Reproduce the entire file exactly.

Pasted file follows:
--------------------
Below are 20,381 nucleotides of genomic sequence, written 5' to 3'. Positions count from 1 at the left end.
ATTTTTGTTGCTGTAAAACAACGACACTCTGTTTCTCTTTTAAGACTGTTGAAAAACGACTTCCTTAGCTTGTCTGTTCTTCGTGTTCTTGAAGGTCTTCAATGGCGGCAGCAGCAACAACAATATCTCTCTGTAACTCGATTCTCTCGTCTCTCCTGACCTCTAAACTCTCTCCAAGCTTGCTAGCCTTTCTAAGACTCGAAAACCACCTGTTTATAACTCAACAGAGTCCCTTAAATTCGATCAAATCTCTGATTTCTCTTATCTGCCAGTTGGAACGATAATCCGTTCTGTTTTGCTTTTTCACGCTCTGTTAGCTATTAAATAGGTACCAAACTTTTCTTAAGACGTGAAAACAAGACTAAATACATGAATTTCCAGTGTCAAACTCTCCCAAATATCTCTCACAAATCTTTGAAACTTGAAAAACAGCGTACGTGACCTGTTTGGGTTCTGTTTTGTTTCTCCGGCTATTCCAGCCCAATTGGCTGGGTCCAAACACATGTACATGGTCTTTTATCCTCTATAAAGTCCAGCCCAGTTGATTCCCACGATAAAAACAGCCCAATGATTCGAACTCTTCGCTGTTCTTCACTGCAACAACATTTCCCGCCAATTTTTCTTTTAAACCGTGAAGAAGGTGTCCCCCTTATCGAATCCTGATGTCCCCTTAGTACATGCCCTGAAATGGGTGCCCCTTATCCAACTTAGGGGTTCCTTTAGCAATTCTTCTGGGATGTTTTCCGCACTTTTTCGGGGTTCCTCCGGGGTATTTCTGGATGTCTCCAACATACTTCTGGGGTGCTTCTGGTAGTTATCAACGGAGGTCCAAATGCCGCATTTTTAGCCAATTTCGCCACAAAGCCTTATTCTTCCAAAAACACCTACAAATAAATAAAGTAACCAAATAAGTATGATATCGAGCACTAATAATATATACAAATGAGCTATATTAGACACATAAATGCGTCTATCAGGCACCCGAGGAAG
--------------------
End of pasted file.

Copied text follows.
Below are 20,381 nucleotides of genomic sequence, written 5' to 3'. Positions count from 1 at the left end.
ATTTTTGTTGCTGTAAAACAACGACACTCTGTTTCTCTTTTAAGACTGTTGAAAAACGACTTCCTTAGCTTGTCTGTTCTTCGTGTTCTTGAAGGTCTTCAATGGCGGCAGCAGCAACAACAATATCTCTCTGTAACTCGATTCTCTCGTCTCTCCTGACCTCTAAACTCTCTCCAAGCTTGCTAGCCTTTCTAAGACTCGAAAACCACCTGTTTATAACTCAACAGAGTCCCTTAAATTCGATCAAATCTCTGATTTCTCTTATCTGCCAGTTGGAACGATAATCCGTTCTGTTTTGCTTTTTCACGCTCTGTTAGCTATTAAATAGGTACCAAACTTTTCTTAAGACGTGAAAACAAGACTAAATACATGAATTTCCAGTGTCAAACTCTCCCAAATATCTCTCACAAATCTTTGAAACTTGAAAAACAGCGTACGTGACCTGTTTGGGTTCTGTTTTGTTTCTCCGGCTATTCCAGCCCAATTGGCTGGGTCCAAACACATGTACATGGTCTTTTATCCTCTATAAAGTCCAGCCCAGTTGATTCCCACGATAAAAACAGCCCAATGATTCGAACTCTTCGCTGTTCTTCACTGCAACAACATTTCCCGCCAATTTTTCTTTTAAACCGTGAAGAAGGTGTCCCCCTTATCGAATCCTGATGTCCCCTTAGTACATGCCCTGAAATGGGTGCCCCTTATCCAACTTAGGGGTTCCTTTAGCAATTCTTCTGGGATGTTTTCCGCACTTTTTCGGGGTTCCTCCGGGGTATTTCTGGATGTCTCCAACATACTTCTGGGGTGCTTCTGGTAGTTATCAACGGAGGTCCAAATGCCGCATTTTTAGCCAATTTCGCCACAAAGCCTTATTCTTCCAAAAACACCTACAAATAAATAAAGTAACCAAATAAGTATGATATCGAGCACTAATAATATATACAAATGAGCTATATTAGACACATAAATGCGTCTATCAGGCACCCGAGGAAG